For release: 04/06/04
Release #: 04-101
Nashville, Tenn., native Jay Perry offers life support to Space Station
As a NASA aerospace engineer specializing in environmental control for the International Space Station, Jay Perry designs and monitors the Station's life support systems, a project managed at the Marshall Center. Perry is an indoor air quality specialist, working on technologies and evaluating spacecraft air quality data to ensure the crew has a safe, healthy cabin environment in which to live and work.
Photo: Perry (NASA/MSFC)
Call it "destiny," but Jay Perry says he always had a hunch he would work in space exploration someday.
As a child, he lived and breathed the excitement of Moon landings and other NASA missions — watching every minute of space-related television coverage, building plastic models of just about every rocket or spacecraft he could find, poring over all the space-related issues of National Geographic, and plastering his room with posters about space exploration. And now, astronauts depend on Perry to literally live and breathe in space.
As a NASA aerospace engineer specializing in environmental control for the International Space Station — the research facility orbiting 240 miles above Earth — Perry designs and monitors the Station's life support systems, a project managed at NASA's Marshall Space Flight Center in Huntsville, Ala. Perry is an indoor air quality specialist, working on technologies and evaluating spacecraft air quality data to ensure the crew has a safe, healthy cabin environment in which to live and work.
"Working on the Space Station presents challenges and opportunities, both technically and personally, that I could never have imagined," Perry says. "It has been quite a ride and I'm still learning. I'm looking forward to the next steps beyond Earth orbit."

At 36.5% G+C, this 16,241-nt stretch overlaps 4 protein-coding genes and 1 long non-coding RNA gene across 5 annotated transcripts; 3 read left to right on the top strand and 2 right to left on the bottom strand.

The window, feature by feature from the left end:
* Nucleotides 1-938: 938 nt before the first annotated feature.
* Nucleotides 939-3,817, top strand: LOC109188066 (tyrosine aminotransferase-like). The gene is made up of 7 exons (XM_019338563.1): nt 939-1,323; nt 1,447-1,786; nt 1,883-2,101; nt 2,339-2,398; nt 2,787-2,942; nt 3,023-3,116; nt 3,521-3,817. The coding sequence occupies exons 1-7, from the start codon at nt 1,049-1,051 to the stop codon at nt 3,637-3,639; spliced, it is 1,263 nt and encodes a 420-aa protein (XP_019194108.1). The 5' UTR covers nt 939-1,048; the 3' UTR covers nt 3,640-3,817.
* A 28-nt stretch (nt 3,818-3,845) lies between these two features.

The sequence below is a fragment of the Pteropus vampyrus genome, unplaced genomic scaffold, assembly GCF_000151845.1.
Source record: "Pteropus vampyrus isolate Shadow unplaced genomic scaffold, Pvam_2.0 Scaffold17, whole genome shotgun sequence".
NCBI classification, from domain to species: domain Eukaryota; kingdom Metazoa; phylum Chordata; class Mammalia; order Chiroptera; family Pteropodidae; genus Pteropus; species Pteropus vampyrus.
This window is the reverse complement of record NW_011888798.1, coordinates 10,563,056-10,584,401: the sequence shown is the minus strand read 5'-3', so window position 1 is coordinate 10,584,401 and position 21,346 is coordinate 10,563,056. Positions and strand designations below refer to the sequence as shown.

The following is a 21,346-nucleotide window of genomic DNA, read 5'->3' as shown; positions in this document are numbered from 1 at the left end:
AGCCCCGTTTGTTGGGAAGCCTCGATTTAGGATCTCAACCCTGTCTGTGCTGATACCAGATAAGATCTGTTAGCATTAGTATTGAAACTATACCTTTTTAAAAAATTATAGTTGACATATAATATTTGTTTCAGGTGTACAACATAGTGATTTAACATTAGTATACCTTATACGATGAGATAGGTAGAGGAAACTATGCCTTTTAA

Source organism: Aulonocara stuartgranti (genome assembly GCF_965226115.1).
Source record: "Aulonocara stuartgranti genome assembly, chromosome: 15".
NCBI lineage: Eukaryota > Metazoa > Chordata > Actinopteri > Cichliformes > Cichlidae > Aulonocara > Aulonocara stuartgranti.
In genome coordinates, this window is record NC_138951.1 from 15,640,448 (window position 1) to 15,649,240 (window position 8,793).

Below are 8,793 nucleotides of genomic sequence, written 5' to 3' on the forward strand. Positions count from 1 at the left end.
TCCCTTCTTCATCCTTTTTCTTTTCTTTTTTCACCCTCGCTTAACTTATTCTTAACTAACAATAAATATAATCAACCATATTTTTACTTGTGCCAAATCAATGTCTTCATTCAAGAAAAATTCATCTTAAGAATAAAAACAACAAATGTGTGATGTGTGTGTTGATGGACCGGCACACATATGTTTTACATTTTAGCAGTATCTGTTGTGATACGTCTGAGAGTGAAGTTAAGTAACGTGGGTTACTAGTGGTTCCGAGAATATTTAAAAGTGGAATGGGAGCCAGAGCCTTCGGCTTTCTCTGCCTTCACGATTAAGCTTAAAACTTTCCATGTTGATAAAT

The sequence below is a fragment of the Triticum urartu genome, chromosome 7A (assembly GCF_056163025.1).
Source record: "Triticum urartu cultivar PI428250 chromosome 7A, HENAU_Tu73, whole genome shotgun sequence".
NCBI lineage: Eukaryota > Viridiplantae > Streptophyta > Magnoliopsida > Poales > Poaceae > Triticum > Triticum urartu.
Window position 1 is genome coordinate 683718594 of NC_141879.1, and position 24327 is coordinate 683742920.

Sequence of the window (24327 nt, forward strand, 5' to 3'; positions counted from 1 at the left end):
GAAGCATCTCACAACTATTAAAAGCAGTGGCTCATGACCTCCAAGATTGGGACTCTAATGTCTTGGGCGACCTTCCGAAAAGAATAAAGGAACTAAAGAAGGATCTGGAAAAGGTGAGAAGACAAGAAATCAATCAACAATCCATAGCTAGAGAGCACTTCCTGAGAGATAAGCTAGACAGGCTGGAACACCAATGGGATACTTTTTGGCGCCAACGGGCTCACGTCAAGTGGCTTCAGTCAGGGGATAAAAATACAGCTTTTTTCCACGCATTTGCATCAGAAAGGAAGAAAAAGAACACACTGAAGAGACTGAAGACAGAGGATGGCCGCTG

While growing up in Nashville, Tenn., Perry remembers watching the Moon landings on television, deciding when he was 7 that it would be really "neat" to work for NASA and explore space.
He graduated from Hillsboro High School in Nashville — where his parents, Jess and Carla still live. Following in his father's footsteps, Perry went to Vanderbilt University in Nashville, graduating cum laude in 1985 with a bachelor's in chemical engineering. But the traditional job market for chemical engineering graduates was slim.
After many interviews with several potential employers, Perry applied for an opening at Marshall. He accepted an offer to join the Marshall Center in June 1985 in the Materials and Processes Laboratory. By the early 1990s, Perry was working with the Russians on life support systems and spacecraft cabin air quality for nine Space Shuttle dockings with the Russian space station Mir.
To ensure U.S. astronauts' health and safety would not be compromised during their time aboard, a team was tasked to design and deliver an air quality-monitoring experiment to Mir. Perry was an engineering leader on that team, spending a month in Russia prior to the successful launch of the experiment. When the experiment returned to Earth, the team analyzed the Mir air samples and determined the air to be safe for astronauts.
"That experiment forged long-lasting ties with Russian experts and successfully demonstrated our astronauts would have no problem in long duration flights on Mir," Perry says. "Those ties are very important to our partnership on the Space Station today, because we learned that, while we may approach a problem differently, our goals are the same."